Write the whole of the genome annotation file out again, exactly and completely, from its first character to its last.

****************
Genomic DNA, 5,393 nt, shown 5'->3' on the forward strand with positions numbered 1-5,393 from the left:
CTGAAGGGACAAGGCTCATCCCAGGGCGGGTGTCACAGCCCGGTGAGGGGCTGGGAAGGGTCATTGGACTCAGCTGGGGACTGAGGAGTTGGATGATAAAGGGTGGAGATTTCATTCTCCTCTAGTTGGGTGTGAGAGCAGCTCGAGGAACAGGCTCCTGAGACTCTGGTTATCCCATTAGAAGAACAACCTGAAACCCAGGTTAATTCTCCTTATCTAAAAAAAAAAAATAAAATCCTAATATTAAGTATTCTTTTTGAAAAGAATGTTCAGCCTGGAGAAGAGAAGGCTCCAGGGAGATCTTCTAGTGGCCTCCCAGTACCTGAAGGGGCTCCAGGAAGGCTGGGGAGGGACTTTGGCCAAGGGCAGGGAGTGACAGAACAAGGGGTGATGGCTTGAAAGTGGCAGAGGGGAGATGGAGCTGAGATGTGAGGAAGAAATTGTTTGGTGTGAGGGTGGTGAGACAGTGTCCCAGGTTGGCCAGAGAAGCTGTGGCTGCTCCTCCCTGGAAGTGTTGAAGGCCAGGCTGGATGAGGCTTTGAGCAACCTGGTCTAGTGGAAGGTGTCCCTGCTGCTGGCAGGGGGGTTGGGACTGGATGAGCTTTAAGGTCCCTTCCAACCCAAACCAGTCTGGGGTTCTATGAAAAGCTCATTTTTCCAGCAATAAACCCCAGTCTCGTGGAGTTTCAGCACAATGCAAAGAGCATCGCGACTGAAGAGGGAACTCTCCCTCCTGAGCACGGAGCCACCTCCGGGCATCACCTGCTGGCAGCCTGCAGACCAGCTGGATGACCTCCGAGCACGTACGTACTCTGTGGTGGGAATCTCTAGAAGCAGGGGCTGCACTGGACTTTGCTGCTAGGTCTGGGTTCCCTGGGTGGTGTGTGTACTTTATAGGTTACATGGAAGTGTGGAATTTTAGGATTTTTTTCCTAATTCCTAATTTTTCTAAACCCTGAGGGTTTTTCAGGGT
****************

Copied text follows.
Genomic DNA, 5,393 nt, shown 5'->3' on the forward strand with positions numbered 1-5,393 from the left:
CTGAAGGGACAAGGCTCATCCCAGGGCGGGTGTCACAGCCCGGTGAGGGGCTGGGAAGGGTCATTGGACTCAGCTGGGGACTGAGGAGTTGGATGATAAAGGGTGGAGATTTCATTCTCCTCTAGTTGGGTGTGAGAGCAGCTCGAGGAACAGGCTCCTGAGACTCTGGTTATCCCATTAGAAGAACAACCTGAAACCCAGGTTAATTCTCCTTATCTAAAAAAAAAAAATAAAATCCTAATATTAAGTATTCTTTTTGAAAAGAATGTTCAGCCTGGAGAAGAGAAGGCTCCAGGGAGATCTTCTAGTGGCCTCCCAGTACCTGAAGGGGCTCCAGGAAGGCTGGGGAGGGACTTTGGCCAAGGGCAGGGAGTGACAGAACAAGGGGTGATGGCTTGAAAGTGGCAGAGGGGAGATGGAGCTGAGATGTGAGGAAGAAATTGTTTGGTGTGAGGGTGGTGAGACAGTGTCCCAGGTTGGCCAGAGAAGCTGTGGCTGCTCCTCCCTGGAAGTGTTGAAGGCCAGGCTGGATGAGGCTTTGAGCAACCTGGTCTAGTGGAAGGTGTCCCTGCTGCTGGCAGGGGGGTTGGGACTGGATGAGCTTTAAGGTCCCTTCCAACCCAAACCAGTCTGGGGTTCTATGAAAAGCTCATTTTTCCAGCAATAAACCCCAGTCTCGTGGAGTTTCAGCACAATGCAAAGAGCATCGCGACTGAAGAGGGAACTCTCCCTCCTGAGCACGGAGCCACCTCCGGGCATCACCTGCTGGCAGCCTGCAGACCAGCTGGATGACCTCCGAGCACGTACGTACTCTGTGGTGGGAATCTCTAGAAGCAGGGGCTGCACTGGACTTTGCTGCTAGGTCTGGGTTCCCTGGGTGGTGTGTGTACTTTATAGGTTACATGGAAGTGTGGAATTTTAGGATTTTTTTCCTAATTCCTAATTTTTCTAAACCCTGAGGGTTTTTCAGGGT